7.  Requires that any person(s) securing burial rights be given a bill of sales/certificate of burial to those rights. (You are conveying burial rights, not property ownership). The documentation is to include the rights owners name, date of purchase and a written description of the burial site and/or crypt/niche. It must also include a description of any services that may have been purchased in connection with this transaction.
  8. All services and/or items that cannot be delivered at the time of purchase must be trusted. An example of services and/or items, but not limited too, are: opening/closing, headstones, foundations and vaults.
  9.  All cemetery managers and pastors should be familiar with all state laws and regulations governing cemetery properties and their operations.

 A complete list of Indiana State Laws and Statutes governing cemeteries can be accessed at the following website:


  General Practices:

  1.  All contracts and/or agreements must be in writing.
  2.  The description and location of all burial spaces, niches and crypts must be recorded in writing and we recommend in map form also.  
  3.  All documentation and records should be current, in duplicate and stored in separate locations. All persons involved with cemetery operations should know the locations of all records and their duplicates! (Tens of thousands of cemetery records have been lost due to fire and flooding).
  4. Regulations covering operations, memorialization and/or decorations should be developed by the pastor, parish life coordinator, administrator and cemetery board. Remember, your regulations cannot contradict Canon or State law. Great care should be exercised during this process. The rules and regulations that are developed will have an impact on the future of maintenance, marker placement, grounds accessibility, family relationships and future sells.
  5.  Rules and regulations must be in written form and available to all families and/or visitors.
  6.  Memorials/headstones are not the property of the cemetery. Memorials/headstones are the property of the rights owner/family.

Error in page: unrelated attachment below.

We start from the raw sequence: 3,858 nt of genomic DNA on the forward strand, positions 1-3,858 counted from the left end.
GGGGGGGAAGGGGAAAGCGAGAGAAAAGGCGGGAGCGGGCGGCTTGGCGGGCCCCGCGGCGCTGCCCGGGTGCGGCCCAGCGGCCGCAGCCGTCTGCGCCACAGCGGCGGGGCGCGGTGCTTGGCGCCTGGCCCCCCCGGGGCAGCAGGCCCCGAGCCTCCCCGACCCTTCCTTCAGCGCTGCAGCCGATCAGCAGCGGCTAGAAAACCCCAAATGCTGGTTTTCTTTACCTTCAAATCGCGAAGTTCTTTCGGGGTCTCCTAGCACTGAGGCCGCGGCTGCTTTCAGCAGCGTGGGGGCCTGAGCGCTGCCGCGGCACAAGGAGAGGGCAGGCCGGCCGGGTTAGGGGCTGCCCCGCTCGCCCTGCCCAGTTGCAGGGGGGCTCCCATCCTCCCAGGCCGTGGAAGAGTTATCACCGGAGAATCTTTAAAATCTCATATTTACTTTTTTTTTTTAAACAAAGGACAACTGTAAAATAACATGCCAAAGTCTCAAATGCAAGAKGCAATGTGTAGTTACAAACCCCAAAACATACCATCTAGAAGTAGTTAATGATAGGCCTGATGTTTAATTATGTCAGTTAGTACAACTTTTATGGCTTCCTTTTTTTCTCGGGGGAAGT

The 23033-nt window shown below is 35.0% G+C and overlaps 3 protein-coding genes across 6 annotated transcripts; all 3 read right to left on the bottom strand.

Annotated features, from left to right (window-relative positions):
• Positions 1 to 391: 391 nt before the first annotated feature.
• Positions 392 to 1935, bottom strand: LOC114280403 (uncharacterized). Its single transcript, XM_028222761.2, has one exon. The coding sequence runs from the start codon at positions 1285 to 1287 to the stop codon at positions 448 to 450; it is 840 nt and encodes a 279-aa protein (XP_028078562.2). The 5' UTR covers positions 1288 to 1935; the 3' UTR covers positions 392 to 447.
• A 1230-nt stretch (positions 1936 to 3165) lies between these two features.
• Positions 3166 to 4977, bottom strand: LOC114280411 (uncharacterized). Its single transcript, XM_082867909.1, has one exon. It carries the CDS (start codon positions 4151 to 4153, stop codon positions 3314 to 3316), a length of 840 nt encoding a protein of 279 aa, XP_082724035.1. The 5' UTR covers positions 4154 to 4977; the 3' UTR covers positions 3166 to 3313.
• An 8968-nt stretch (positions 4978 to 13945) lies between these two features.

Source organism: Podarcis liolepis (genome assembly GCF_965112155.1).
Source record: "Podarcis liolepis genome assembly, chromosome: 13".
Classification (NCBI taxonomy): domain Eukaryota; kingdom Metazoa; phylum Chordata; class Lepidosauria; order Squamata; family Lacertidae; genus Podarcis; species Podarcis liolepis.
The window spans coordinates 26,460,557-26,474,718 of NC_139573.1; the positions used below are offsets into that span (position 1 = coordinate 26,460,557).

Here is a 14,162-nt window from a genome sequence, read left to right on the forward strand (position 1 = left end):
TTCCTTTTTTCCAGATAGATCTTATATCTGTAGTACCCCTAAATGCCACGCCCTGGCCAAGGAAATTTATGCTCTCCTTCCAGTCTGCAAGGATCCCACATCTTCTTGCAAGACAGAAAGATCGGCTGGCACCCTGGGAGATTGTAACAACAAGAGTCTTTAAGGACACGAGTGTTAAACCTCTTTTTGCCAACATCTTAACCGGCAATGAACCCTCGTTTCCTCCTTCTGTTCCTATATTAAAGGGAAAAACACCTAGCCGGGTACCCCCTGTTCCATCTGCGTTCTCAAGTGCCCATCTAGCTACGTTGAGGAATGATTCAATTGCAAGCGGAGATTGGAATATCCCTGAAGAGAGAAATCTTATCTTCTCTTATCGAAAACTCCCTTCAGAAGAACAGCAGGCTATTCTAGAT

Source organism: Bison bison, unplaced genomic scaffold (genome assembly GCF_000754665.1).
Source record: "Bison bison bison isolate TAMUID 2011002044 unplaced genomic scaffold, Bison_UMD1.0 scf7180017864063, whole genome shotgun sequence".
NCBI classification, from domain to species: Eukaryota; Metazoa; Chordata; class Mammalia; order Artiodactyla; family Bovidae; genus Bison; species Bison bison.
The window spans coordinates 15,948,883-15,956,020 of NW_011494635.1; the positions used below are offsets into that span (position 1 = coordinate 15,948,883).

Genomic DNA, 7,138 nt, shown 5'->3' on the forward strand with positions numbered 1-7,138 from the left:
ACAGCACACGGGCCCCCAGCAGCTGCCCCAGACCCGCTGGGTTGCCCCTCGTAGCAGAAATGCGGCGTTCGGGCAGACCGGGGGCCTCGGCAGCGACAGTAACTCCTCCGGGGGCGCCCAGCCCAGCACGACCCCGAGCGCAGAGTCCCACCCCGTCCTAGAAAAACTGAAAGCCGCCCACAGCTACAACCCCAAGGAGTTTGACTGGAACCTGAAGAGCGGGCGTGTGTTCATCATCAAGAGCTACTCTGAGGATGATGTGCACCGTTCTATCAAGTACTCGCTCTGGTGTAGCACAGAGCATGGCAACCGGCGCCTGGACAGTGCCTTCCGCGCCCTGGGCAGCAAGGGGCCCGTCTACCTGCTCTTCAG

7.  Hours of operation (open/closed) should be posted at all access points to the   
  8. property.
  9. Most, but not all, cemeteries require that ground burials be placed in vaults. The utilization of vaults minimizes ground settling and monument shifting.
  10. The Archdiocese recommends the use of vaults.
  11. It is advisable to maintain a perpetual care fund for future maintenance and care of the property. Generally, perpetual care funds are not used for capital projects. They are used for ongoing maintenance programs. The Archdiocese recommends that 15% of all sales be placed in the fund. For further information concerning perpetual care funds, contact the Office of Accounting Services located at the Catholic Center. A Perpetual Care fund can be started in an endowment through the Catholic Community Foundation or in an ADLF account.
  12.  It is state law that pre-need sales of opening/closing and merchandise be placed into a trust account (savings).
  13.  Every 2 to 3 years the cemetery board should review the cemetery regulations.
  14. Pricing for burial rights and services (graves, headstones, opening/closing, vaults and etc.) should be reflective of the local market.
  15.  All sales/certificate of burial rights documentation should state that the parish, cemetery and/or archdiocese retains the “first right of refusal” to re-purchase burial rights.
Last Published: May 9, 2013 5:49 PM